Bruton tyrosine kinase (BTK) inhibitors have shown activity in follicular lymphoma. Clinical responses have been reported among patients with refractory/relapsed disease who were treated with ibrutinib (Blood 2018;131(2):182-190, Blood 2016;128:1217). Additionally, treatment-naïve patients who received ibrutinib in combination with rituximab had an overall response rate (ORR) of 82 percent (Blood 2016;128:1804).
In a recent study, researchers took a closer look at acalabrutinib, a highly selective potent, covalent inhibitor of BTK (J Clin Oncol 36, 2018 (suppl; abstr 7549)).
In part 1 of ACE-LY-003, a multicenter, open-label, phase Ib/II study, investigators evaluated acalabrutinib alone or in combination with rituximab in treatment-naïve and R/R follicular lymphoma.
The primary endpoint was to determine the safety of the agent alone or with rituximab in patients with refractory/relapsed disease. Secondary endpoints include safety of acalabrutinib with rituximab in patients with treatment-naïve follicular lymphoma; pharmacokinetics and pharmacodynamics; and ORR, duration of response, and progression-free survival.
Patients with R/R follicular lymphoma were randomized to acalabrutinib alone or in combination with rituximab; treatment-naïve patients received only the combination therapy. “In 28-day cycles, rituximab (375 mg/m2 IV) was given weekly in Cycle 1 and on Day 1 of Cycles 2-6; acalabrutinib (100 mg PO bid [two patients received 200 mg qd]) was given until progressive disease or intolerance,” according to study authors.
Patients with confirmed grade 1, 2, or 3a follicular lymphoma could be included in the study. In the R/R cohort, eligible patients relapsed or were refractory to one or more lines of prior therapy. Other eligibility requirements included patients 18 or older; measurable lymphadenopathy or extranodal lymphoid malignancy; and an ECOG performance status of ≤2.
Patients were excluded if they had previous BTK therapy, required treatment with vitamin K antagonists or protein pump inhibitors, and had significant cardiovascular disease.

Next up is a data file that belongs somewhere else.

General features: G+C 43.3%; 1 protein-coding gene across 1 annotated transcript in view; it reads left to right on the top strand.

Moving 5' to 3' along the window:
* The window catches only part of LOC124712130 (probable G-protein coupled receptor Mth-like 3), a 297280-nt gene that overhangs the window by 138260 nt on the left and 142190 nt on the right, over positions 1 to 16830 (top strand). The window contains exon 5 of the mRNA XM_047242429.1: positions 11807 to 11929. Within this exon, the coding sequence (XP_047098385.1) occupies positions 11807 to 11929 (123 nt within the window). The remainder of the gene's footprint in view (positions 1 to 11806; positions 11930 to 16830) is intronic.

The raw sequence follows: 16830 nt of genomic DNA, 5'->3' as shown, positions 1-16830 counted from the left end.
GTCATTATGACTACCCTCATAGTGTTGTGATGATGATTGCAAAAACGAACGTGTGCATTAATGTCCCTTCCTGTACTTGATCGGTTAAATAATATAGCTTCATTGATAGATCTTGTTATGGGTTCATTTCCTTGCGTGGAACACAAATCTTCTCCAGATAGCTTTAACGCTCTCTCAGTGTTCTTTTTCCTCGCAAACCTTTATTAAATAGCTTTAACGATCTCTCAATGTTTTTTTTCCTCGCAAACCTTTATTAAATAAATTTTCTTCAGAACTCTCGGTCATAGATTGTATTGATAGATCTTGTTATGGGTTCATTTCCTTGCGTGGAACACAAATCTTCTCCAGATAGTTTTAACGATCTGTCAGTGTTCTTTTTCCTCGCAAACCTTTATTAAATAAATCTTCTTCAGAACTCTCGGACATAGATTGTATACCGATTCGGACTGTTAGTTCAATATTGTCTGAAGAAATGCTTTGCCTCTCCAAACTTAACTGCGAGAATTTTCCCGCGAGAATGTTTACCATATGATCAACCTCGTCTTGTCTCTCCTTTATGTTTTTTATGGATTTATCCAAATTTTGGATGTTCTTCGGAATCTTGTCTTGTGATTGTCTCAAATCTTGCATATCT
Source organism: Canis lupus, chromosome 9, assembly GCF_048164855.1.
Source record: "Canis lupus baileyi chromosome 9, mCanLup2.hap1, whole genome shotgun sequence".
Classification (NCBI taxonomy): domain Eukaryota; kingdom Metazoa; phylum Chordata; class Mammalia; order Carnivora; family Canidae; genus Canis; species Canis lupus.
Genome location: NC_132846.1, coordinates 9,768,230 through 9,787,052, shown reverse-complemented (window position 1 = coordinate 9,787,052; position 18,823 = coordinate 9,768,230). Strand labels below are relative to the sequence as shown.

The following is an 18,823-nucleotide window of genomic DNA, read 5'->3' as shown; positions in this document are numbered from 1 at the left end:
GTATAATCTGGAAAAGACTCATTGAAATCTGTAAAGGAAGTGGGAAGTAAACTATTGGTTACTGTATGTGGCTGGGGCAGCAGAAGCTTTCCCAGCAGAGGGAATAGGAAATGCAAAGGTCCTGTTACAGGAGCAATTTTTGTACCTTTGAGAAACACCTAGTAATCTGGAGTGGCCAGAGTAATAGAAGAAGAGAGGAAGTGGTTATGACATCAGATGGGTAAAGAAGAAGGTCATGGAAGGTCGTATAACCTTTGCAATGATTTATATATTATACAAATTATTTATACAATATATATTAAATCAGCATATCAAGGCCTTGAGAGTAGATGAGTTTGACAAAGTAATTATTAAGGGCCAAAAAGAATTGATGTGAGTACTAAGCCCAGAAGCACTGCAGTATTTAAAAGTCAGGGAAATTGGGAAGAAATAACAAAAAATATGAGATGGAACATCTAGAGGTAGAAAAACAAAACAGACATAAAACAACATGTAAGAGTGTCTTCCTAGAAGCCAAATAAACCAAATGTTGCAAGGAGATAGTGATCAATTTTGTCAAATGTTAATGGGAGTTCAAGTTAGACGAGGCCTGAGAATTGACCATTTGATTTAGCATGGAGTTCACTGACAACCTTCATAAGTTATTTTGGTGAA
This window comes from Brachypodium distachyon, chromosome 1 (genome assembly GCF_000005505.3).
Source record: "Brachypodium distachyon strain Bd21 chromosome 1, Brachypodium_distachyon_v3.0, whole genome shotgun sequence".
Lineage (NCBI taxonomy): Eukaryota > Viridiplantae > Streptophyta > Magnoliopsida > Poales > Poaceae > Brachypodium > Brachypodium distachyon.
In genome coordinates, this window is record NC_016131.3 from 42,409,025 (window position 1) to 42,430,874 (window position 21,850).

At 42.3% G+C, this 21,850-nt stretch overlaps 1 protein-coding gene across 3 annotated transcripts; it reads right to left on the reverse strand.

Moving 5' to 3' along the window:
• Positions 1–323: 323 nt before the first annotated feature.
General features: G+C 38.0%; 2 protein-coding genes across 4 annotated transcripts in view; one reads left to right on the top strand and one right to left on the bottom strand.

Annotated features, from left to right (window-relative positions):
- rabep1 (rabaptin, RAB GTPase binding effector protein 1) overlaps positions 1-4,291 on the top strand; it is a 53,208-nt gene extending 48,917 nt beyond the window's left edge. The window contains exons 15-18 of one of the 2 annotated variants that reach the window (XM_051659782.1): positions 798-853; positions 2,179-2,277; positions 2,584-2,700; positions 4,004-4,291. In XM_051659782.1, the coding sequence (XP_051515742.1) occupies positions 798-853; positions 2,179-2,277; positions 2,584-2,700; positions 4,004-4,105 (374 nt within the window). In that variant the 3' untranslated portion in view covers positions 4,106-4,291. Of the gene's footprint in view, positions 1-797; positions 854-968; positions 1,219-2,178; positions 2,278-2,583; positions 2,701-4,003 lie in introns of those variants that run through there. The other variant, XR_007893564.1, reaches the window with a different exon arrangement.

Safety, Efficacy Findings
From January 2015 to October 2016, investigators enrolled and treated 13 treatment-naïve and 27 R/R patients. The median age was 66 years (range 32-83), 98 percent had ECOG PS ≤1, and 88 percent had stage III/IV disease, according to study authors. Patients with R/R disease received a median of two prior therapies (range 1-5).
In terms of safety, the most common adverse events (AEs) were primarily grade 1/2. Investigators found that AEs reported in the monotherapy cohort were similar to those reported in the combination group.
Common AEs (any grade) among all patients included fatigue, headache, diarrhea, nausea, and sinusitis. Common grade 3/4 AEs, included hypertension (8%), increased alanine aminotransferase (5%), increased aspartate aminotransferase (5%), and cellulitis (5%). There were no grade 5 events reported.
At a median follow-up of 22 and 7.6 months, 62 percent of treatment-naïve and 26 percent of R/R patients, respectively, were still on treatment, according to investigators. Discontinuation of treatment was mainly due to pharmacodynamics and adverse events.
In terms of efficacy, researchers reported an ORR of 92 percent among treatment-naïve patients. Relapsed/refractory patients receiving acalabrutinib alone had an ORR of 33 percent compared to 38 percent among those who underwent combination therapy. Median PFS was not reached in the treatment-naïve cohort. Among R/R follicular lymphoma patients, PFS was 12 months in the monotherapy group versus 8.3 months in the acalabrutinib plus rituximab arm.
“PK parameters and pharmacodynamics in patients with follicular lymphoma were consistent with those reported in previous acalabrutinib studies in CLL and mantle cell lymphoma,” study authors reported. “[In this study,] acalabrutinib PK parameters were similar in R/R and treatment-naïve patients and in the presence or absences of rituximab.”
Based on the findings of this trial, the researchers determined acalabrutinib alone or in combination with rituximab demonstrated promising activity in follicular lymphoma patients. “Durable responses were observed in patients with R/R disease, including those who failed multiple prior therapies.”
Investigators found that acalabrutinib's “pharmacokinetic and selectivity profiles allow twice-daily dosing with minimal off-target effects, while achieving near complete and continuous BTK inhibition over the dosing interval.
“Acalabrutinib, alone and combined with rituximab, was well-tolerated and yielded promising response rates in follicular lymphoma,” study authors concluded. “These results support further evaluation of acalabrutinib in [this disease].”
Catlin Nalley is associate editor.
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